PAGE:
So, friends, keep on spreading the awesome!


Step into My Shoes

I got up at the “butt crack of dawn” (a lovely Lydia-ism) this morning to travel by bus to Toledo. My best Asperfriend is turning 21 on Saturday, so I can’t miss out on such a big day! The bus has lousy Internet… So, I can’t download the portion of my audio book that was skipped, I can’t stream movies, and I can’t access iTunes to download a movie. I’m writing this post, but I’m not even sure it will save until I can post it. I’m also not sure I’m anywhere near awake enough to write at all!

All of that was exciting info but has next to nothing to do with my post. My challenge to myself is to tie it in somehow by the end.

Ooh, I got it.

Okay. So. Hi!

Haha. I’m not sure you can tell what a goofball I really am through my posts and such. I crack myself up all the time, although usually, I’m the only one who gets it. Actually, I’m often the only one who cares that I’m talking. That’s totally fine with me!

Now, for real, focus.

My mom came to get me yesterday. It’s always a challenge to, first, get me awake when she’s there, but even if I am awake, it’s tough to time getting ready for her to come. I have a bunch of medical stuff to take care of in the morning, and my nurse has to do some stuff so we depend on her schedule. Usually, we end up hanging around while I wait for meds. Actually, this usually means I finish scrolling thru Facebook while my mom refolds the towels in the bottom of my closet that I’ve wonked during the previous week.

Anywho, nurse comes in with meds and I do my routine while we’re all talking. My day nurse is a-MA-zing. I stitched her a “super nurse” thing… Beats me how to add a photo of that from my iPad but I will try to remember to do it from the laptop. My mom and my nurse were talking when I opened my mouth and blurted out something out of left field. I said, oh, sorry, I know I just interrupted, but I am so horrible with timing and I didn’t mean to interrupt! They didn’t care at all, but, sometimes my tendency to interrupt is kind of inappropriate. I’ve noticed that autistics sometimes seem like we have two totally independent conversations happening at once, like we talk at each other instead of with each other. Even online, my Asperfriend Chloe and I do that, and you know, it doesn’t bother us a bit… But typicals often feel ignored, I think. I hear you… But sometimes, your words don’t “click” right away… When they do, I will respond.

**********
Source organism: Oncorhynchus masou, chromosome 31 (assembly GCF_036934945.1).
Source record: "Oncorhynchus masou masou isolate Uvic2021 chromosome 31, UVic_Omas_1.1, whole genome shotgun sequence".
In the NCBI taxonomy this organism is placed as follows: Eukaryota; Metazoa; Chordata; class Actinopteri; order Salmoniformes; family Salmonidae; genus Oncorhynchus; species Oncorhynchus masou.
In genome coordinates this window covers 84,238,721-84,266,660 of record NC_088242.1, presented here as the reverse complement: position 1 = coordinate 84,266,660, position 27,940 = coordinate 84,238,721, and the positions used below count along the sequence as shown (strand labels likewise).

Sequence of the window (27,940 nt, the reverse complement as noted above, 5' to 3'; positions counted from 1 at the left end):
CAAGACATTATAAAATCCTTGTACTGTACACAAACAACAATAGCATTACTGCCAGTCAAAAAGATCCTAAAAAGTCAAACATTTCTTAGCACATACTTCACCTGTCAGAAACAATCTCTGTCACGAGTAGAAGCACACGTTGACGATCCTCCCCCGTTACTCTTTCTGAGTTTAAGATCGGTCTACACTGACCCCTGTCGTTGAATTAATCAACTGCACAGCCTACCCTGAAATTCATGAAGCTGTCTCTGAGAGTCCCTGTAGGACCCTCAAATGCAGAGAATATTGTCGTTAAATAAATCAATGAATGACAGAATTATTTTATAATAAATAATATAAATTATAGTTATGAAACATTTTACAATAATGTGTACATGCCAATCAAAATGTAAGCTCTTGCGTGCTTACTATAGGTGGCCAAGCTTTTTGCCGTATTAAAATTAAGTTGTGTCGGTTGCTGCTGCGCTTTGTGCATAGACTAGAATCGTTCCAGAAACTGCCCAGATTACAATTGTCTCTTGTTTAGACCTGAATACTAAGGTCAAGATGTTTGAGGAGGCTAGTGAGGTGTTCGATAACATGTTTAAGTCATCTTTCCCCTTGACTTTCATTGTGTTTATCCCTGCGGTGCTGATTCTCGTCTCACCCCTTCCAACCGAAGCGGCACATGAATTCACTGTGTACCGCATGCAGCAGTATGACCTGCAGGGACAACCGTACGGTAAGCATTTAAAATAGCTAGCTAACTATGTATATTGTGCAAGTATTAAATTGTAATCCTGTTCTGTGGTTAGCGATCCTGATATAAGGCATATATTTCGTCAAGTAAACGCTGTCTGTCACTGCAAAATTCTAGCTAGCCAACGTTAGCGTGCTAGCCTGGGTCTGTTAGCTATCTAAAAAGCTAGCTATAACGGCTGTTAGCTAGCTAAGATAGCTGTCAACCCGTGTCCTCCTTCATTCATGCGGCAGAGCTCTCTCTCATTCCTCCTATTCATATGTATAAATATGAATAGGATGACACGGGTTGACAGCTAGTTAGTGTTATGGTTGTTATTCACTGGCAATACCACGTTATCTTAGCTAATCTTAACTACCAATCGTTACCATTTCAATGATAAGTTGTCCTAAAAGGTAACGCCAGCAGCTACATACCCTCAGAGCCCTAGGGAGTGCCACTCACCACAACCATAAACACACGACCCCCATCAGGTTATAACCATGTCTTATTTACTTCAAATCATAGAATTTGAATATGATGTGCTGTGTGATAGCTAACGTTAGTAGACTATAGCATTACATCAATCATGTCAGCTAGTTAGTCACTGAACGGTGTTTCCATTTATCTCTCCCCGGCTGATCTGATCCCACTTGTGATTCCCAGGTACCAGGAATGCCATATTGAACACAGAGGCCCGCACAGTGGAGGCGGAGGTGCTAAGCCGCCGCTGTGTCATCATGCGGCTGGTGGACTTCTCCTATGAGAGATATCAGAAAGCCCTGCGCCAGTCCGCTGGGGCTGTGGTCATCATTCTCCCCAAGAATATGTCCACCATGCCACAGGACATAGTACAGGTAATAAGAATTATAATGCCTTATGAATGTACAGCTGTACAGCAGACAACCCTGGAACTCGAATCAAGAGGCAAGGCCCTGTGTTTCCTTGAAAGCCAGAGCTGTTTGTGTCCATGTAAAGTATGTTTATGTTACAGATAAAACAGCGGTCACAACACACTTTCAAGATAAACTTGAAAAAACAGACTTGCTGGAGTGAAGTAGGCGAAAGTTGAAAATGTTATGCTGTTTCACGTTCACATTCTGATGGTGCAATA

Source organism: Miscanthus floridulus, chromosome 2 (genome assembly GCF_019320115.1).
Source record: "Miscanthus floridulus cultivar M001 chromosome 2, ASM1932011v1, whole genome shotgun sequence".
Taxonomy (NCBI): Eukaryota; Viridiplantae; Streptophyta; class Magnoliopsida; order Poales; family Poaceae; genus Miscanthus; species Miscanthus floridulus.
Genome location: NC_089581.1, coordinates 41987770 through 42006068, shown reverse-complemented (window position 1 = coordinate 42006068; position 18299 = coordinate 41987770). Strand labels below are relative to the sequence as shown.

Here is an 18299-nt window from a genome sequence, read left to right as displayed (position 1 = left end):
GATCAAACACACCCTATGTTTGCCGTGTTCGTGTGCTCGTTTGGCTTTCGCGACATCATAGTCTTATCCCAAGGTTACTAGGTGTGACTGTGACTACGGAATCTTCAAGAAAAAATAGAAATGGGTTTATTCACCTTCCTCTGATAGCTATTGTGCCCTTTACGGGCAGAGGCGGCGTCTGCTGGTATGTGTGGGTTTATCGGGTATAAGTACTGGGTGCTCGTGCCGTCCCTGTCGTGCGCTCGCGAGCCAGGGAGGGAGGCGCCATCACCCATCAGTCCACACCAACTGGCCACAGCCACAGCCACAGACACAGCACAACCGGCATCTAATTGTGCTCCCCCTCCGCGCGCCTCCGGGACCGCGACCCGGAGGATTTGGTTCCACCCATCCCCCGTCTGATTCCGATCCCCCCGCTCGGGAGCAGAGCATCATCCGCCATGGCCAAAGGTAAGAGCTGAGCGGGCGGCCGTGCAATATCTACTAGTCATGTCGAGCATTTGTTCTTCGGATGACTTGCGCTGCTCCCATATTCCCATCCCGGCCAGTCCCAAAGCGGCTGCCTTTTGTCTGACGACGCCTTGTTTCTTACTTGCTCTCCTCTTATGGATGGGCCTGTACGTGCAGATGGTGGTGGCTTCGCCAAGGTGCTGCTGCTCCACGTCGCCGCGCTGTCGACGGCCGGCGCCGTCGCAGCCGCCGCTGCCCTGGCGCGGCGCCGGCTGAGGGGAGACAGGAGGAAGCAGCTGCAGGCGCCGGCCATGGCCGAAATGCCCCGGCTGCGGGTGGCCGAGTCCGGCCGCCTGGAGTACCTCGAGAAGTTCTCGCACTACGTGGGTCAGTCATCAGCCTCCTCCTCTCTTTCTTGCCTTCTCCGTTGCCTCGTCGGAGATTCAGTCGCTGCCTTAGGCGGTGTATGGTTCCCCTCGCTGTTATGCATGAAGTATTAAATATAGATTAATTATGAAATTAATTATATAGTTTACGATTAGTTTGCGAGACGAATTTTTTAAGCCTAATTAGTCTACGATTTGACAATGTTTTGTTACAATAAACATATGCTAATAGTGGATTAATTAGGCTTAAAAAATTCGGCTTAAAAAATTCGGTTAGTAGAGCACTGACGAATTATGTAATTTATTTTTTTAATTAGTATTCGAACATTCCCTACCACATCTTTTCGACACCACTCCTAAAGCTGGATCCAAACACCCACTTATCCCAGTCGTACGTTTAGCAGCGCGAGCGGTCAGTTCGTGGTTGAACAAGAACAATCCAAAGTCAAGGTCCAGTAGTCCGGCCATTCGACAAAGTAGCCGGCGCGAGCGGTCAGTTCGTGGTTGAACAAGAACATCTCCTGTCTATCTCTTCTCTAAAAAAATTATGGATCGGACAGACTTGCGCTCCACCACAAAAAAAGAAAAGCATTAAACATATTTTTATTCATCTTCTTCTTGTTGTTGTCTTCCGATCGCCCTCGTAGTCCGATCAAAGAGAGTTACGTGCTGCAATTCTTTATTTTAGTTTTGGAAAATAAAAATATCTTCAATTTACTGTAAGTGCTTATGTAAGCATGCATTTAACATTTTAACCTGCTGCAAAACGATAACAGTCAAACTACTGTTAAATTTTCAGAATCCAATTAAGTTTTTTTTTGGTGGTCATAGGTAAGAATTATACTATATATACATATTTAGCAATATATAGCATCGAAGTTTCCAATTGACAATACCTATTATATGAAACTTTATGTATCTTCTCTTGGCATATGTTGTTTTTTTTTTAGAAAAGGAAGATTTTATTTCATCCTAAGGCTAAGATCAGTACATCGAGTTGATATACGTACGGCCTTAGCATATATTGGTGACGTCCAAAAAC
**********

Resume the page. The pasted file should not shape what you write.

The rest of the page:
I made a cake for my brother-in-law’s birthday yesterday, and after a full day of nonstop running around to get ready for my trip, I hit a wall and just wanted to crash by about 6 pm. By 8, I was done. I wanted to do the cake thing then go to bed for my butt-crack-of-dawn morning ahead. My whole family was watching tv, and I stood up and said, “Listo? (Spanish for “ready”). I’m listo!” No one moved. “Cake? Am I the only one?” Um. No one reacted. I got up and went into the kitchen to get ready.

I was trying to figure out if I was being rude somehow, if they heard me but were ignoring me, or if they didn’t hear me. If they did and I was missing an obvious social cue and when in and repeated myself, they’d be annoyed. But if no one heard me, then they’d watch tv all evening. They were really into a show… Not a show they watch usually… So I didn’t think that was the problem.

Welcome to life as an Asperkid. It’s a constant game of detective work, because you just don’t know naturally. Was a not loud enough? I don’t modulate my voice well at all. I can be way too quiet or way to loud and have no clue. Was my timing wrong? Sometimes, often. I just don’t have enough “presence” so no one registers that I spoke. Did I need to wait? How long is enough time? Do I try again?

This is with my immediate family, so imagine when it’s people I don’t know as well and have more worries. I never know what social cues I’m missing or am supposed to know because, duh, it’s super obvious, of course. Yeah, to you, maybe! Imagine if I told you there were ten things you could say or do. No clues as to what they are. You start with 100 points and lose points for each offense…but each is worth different values. If you drop below 50, I will flip out at you and maybe never speak to you again.

Would you risk wanting to be my friend?

That’s exactly how most of my relationships feel. I agonize over every interaction, every word, every little thing.

Aside: The guy in the seat in front of me is sleeping… And I am kicking the heck out of his seat. I have neuropathy and have to move my legs every few minutes to avoid pain, but I feel really bad. Also, I forgot that just because I’m wearing headphones and can’t hear myself burp, doesn’t mean everyone else is and can’t. Oops.

Now here’s the fun part of this writing for me, where I get to tie in the part about going to see Chloe.

My absolute favorite people in this world are the ones who say, to heck with points! My mom, my kitties, my nurse, my typical best friend Leigh, my Asperbestfriend Chloe. They don’t take my mess-ups personally. They do tell me, usually, when I goof, so that I learn what most people expect, but they don’t take any offense. I have a pretty kind heart. I almost never mean to hurt anyone. But, because of my unique ways of socializing and communicating, sometimes I say things that sound awful but aren’t what they seem.